An American’s opinion on the Confederate flag

By: Beverly Dines – Senior, Education

Recently, my boyfriend and I went to Gettysburg to see the land upon which men fought for their beliefs. Seeing the place where so many died for their ideals was haunting. But, it had me thinking about the controversy surrounding the Confederate flag today.

The Confederate flag removal is getting out of hand, spreading beyond the flag itself. Yes, it is a symbol of hate, and yes, it was used as a tool to undermine and intimidate African-Americans and yes, it needs to be removed from government buildings, but removing statues and historic symbols of the Civil War is not OK. You can’t learn from history if you erase it.

Scores of men died fighting for what they believed in and although they lost, erasing them disrespects those families and their memory. Not every Confederate was a racist and not every Union soldier was an anti-slavery activist. By erasing history, you desensitize people to how we got to where we are, no matter how gruesome it is. It is important to see these statues, to go to these historical sights, so we don’t repeat history. People need to take less time being on the offensive or defensive and, instead, take more time to listen.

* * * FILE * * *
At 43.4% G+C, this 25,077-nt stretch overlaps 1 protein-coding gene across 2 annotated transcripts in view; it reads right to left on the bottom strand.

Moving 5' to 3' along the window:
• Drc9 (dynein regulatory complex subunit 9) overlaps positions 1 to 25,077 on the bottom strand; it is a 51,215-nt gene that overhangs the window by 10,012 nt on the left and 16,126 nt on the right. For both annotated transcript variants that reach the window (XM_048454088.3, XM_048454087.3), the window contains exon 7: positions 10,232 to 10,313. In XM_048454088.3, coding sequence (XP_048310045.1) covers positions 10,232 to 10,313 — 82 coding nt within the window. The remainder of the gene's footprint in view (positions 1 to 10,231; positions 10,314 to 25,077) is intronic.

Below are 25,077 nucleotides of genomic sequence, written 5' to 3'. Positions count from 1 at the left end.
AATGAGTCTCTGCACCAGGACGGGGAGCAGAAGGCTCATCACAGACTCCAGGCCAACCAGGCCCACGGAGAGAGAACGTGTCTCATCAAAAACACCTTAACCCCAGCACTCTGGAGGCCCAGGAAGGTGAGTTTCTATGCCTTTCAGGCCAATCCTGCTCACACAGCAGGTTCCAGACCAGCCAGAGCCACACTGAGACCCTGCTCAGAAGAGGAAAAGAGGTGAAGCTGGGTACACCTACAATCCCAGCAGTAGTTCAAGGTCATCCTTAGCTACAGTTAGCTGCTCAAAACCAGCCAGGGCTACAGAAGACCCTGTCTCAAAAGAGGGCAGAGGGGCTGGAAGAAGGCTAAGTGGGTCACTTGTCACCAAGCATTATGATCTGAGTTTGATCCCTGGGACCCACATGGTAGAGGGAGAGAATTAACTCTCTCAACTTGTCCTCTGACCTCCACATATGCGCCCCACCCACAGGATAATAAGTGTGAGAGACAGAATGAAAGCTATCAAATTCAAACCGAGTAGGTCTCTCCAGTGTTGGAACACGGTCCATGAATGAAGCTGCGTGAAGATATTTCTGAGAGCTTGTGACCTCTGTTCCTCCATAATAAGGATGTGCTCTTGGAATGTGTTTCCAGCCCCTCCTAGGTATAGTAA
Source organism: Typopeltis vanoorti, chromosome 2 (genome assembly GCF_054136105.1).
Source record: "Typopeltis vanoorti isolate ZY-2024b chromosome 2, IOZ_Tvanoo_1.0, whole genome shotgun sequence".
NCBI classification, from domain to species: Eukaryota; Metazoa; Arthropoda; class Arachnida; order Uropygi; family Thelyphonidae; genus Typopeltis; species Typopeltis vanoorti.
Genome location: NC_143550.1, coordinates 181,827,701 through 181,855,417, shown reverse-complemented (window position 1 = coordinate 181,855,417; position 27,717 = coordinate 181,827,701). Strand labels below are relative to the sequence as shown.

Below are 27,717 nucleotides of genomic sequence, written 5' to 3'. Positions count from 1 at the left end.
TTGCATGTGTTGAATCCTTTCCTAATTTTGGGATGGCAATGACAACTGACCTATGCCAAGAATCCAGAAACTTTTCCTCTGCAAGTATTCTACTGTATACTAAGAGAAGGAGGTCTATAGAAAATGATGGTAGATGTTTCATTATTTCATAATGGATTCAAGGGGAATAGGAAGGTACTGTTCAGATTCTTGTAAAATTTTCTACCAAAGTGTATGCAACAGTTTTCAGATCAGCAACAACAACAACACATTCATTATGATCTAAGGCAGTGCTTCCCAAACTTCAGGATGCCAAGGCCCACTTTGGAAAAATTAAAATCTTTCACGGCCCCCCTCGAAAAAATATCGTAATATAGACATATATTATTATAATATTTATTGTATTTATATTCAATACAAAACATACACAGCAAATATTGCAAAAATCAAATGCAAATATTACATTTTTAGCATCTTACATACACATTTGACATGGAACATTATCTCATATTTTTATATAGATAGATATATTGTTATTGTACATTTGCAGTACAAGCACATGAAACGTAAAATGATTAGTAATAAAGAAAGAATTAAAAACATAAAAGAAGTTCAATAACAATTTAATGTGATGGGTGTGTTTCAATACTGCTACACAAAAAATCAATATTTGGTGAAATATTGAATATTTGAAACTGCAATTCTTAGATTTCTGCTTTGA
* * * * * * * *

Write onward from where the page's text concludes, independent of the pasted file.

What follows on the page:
In my experience, to the majority of African-Americans, the Confederate flag is considered a symbol of hate. End of story. Debating that fact won’t make it untrue. What will push us forward is understanding and respect, not hostility. If you want to wear, flaunt and carry that flag, go for it. We live in a free country. But understand what it means to certain groups.

When I see a Confederate flag, I shudder because I know that was often the last thing my relatives saw before they were beaten or killed—because that’s our history. A Confederate flag was the last thing my great-great-uncles saw before they were dragged out of their house in the night and lynched

You can look up countless stories that predate this article as evidence. Debate it all you want, but saying African-Americans need to “get over it” or “calm down” is disrespectful to a large group of people who are still suffering from repercussions of its use to this day. Saying something isn’t a symbol of hate because you don’t believe it to be is irresponsible and insensitive. This is history, folks. The only way, and I repeat ONLY way, we can learn from it is if we understand both sides and respect the differences just as the similarities. We’re on this planet to learn from each other. Let’s start listening.

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